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That Man, Custer!
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Author:  Joe Meyer [ Fri May 08, 2015 5:37 pm ]
Post subject:  That Man, Custer!

I came across the following passages about George Armstrong Custer in The Personal Memoirs of Major-General David S. Stanley. Stanley commanded the 1873 Yellowstone Expedition in which Custer was a participant. In a series of letters to his wife Stanley mentions Custer a number of times.

June 28th -

"...I have had no trouble with Custer, and will try to avoid having any; but I have seen enough of him to convince me that he is a cold blooded, untruthful and unprincipled man. He is universally despised by all the officers of his regiment excepting his relatives and one or two sycophants. He brought a trader in the field without permission, carries an old negro woman, and cast iron cooking stove, and delays the march often by his extensive packing up in the morning. As I said I will try, but I am not sure I can avoid trouble with him..."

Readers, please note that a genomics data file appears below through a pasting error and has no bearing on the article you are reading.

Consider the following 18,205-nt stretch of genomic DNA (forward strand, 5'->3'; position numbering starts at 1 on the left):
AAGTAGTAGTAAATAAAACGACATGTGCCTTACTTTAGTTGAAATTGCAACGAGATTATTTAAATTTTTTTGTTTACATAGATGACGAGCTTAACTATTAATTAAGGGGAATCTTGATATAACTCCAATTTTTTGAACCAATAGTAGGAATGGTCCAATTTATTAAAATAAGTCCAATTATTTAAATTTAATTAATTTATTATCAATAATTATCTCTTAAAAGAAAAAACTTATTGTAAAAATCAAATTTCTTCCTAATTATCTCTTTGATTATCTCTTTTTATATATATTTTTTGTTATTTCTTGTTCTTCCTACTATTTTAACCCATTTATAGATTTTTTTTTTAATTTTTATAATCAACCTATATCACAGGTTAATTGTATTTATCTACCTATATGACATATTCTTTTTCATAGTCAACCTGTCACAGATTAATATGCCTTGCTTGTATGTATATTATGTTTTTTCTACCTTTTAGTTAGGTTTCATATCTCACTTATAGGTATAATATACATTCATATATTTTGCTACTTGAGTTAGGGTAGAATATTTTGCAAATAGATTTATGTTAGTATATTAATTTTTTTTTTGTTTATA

July 1st -

"...I had a little flurry with Custer as I told you I probably would. We were separated 4 miles, and I intended him to assist in getting the train, his own train, over the Muddy River. Without consulting me he marched off 15 miles, coolly sending me a note to send him forage and rations. I sent after him, ordered him to halt where he was, to unload his wagons, and send for his own rations and forage, and never to presume to make another movement without orders.
"I knew from the start it had to be done, and I am glad to have so good a chance, when there could be no doubt who was right. He was just gradually assuming command, and now he knows he has a commanding officer who will not tolerate his arrogance."

Stanley and Custer never served together during the Civil War, but both officers were friends of Sheridan.

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